The Housing Management Network’s latest event on tackling anti-social behaviour (ASB) is set against a backdrop of landlords facing rising caseloads that are increasing in complexity.

Victims say complaints aren’t taken seriously and tenants don’t know their rights on community safety. Meanwhile, the Regulator is preparing to measure performance on ASB with new Tenant Satisfaction Measures on the way.

Our Chair, Yoric Irving-Clarke from Midland Heart, kicked the day off by explaining how Midland Heart, along with West Bromwich MP Shaun Bailey and Baroness Newlove of Warrington, has set up an All Party Parliamentary Group (APPG) on ASB.

Midland Heart is keen to see specialist housing courts with specialist housing judges set up to enable action against ASB to happen more quickly and effectively. It wants to see allocation processes improved to create more sustainable communities.

The APPG will look at how partners can work together more effectively to tackle ASB.

Rebecca Bryant OBE, chief executive of Resolve, gave the keynote speech providing a snapshot of the national landscape on ASB issues. She said that:

  • The scale of the ASB challenge is much bigger than official figures show. More than 50% of people don’t report ASB, meaning cases are much higher than reported. People don’t report it because they don’t think anything will be done about the problem. Mental health and substance misuse are some of the main causes of ASB and are driving up caseloads.
  • There is a national issue around data collection and ASB. A lack of data from the government meant it was impossible to measure the success of the ASB Crime and Policing Act (2014). At the moment, housing associations and councils don’t need to report the use of tools and powers – this needs to change.
  • Information sharing is still lacking. Rebecca dared landlords to share data and information! Useful guidance around this is on the way from the Advisory Panel. There is a call to evidence out just now on this and Rebecca urged landlords to contribute.
  • ASB is finally being taken seriously by the government. The development of the Department of Levelling Up Homes and Communities (DLUHC) ASB Advisory Panel has been a key step. The first meeting was held recently and there was a discussion of developing guiding principles to help ASB practitioners deal with complex cases.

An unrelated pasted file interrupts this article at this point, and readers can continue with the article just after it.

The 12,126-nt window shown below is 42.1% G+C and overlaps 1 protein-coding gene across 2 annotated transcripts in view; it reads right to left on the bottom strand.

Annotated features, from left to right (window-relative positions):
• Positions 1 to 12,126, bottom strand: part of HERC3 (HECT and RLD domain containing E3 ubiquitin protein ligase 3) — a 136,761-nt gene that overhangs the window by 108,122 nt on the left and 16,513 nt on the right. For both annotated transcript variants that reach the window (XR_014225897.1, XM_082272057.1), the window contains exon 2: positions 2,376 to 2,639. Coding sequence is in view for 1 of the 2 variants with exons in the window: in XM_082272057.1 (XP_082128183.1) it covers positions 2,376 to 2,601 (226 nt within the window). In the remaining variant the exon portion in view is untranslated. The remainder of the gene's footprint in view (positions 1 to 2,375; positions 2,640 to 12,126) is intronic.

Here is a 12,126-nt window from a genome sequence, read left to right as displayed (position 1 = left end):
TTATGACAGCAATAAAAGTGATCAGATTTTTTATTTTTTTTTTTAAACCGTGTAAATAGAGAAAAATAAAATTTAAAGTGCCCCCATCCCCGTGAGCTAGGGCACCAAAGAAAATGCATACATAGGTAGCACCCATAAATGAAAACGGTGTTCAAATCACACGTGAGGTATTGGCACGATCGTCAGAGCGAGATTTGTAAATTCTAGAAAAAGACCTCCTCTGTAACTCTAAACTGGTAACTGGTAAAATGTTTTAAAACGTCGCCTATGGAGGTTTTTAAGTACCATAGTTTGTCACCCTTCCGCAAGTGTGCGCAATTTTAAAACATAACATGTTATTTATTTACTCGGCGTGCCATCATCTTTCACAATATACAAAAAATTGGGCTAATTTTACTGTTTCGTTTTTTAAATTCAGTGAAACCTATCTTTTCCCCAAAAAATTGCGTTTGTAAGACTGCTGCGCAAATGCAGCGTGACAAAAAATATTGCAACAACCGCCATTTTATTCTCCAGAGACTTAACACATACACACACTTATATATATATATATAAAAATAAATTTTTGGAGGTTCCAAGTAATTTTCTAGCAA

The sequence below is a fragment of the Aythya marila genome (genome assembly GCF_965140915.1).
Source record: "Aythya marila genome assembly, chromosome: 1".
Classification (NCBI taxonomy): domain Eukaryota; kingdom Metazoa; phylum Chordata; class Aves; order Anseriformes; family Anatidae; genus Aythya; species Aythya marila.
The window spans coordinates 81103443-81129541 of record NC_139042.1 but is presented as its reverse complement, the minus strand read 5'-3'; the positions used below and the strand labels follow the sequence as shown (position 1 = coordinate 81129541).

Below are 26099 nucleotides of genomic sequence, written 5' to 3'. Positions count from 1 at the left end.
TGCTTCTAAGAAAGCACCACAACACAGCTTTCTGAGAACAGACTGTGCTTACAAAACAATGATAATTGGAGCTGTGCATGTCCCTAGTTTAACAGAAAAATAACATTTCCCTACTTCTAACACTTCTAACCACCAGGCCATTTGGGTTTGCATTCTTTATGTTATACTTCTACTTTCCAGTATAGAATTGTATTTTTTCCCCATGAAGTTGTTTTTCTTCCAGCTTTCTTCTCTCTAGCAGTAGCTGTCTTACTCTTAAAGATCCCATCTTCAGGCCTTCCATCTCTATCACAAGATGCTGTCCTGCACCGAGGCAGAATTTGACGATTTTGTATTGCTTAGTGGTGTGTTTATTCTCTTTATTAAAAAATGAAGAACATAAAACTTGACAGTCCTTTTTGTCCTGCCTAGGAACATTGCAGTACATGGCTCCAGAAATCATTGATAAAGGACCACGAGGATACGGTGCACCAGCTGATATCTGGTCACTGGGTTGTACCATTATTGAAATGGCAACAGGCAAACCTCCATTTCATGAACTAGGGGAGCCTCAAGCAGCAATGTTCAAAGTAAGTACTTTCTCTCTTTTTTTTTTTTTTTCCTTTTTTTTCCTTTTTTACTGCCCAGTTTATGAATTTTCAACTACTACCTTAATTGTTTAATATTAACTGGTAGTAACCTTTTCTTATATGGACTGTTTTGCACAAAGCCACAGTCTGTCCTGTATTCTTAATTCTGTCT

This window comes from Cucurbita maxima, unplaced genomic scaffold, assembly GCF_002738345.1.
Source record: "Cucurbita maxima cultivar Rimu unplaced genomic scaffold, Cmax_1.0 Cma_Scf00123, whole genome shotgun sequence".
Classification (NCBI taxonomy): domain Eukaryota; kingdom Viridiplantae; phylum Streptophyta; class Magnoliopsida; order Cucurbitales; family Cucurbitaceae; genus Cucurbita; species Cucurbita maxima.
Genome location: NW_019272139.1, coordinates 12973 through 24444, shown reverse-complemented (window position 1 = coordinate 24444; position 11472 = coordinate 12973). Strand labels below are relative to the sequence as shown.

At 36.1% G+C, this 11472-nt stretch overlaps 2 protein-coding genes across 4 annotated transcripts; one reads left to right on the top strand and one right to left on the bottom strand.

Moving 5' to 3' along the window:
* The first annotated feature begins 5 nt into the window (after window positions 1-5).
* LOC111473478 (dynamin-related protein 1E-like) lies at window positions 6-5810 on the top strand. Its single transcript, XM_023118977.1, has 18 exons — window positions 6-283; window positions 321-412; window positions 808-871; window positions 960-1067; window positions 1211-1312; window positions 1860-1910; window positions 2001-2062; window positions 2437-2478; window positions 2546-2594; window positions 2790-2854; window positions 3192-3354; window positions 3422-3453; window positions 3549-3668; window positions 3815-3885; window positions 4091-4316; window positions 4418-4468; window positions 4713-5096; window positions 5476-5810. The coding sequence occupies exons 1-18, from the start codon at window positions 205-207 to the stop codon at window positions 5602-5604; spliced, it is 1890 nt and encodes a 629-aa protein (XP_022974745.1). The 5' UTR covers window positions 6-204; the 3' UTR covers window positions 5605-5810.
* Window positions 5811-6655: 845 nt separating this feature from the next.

• She also highlighted that landlords need to sign up to the five ASB Principles, launched during ASB week by the Strategic ASB Board.
  • Professionalisation is a key consideration given impending regulation changes. The sector needs to consider how well-qualified staff are to deal with the multiple, complex challenges of the job.
  • While Rebecca feels the Tenant Satisfaction Measures on ASB could have been written differently, landlords can add in their own measures and ask tenants additional questions. She suggests landlords should be looking at people’s perception of how safe they feel their communities are as people can’t judge your ASB service if they haven’t used it.

Rebecca’s keynote speech was followed by a panel discussion with Foluke Ajayi, Head of Neighbourhood Management (London) at Network Homes, and Donna McCarthy Partner, Head of Housing Management & Property Litigation, Devonshires, on preparing for the Tenant Satisfaction Measures (TSMs).

Key points from the discussion included:

  • The TSMs are trying to compare landlords of different sizes operating in different geographical areas – they are likely to be a blunt instrument when it comes to ASB.
  • The sector needs to encourage a culture where tenants can complain, particularly about ASB, and landlords need to listen and act.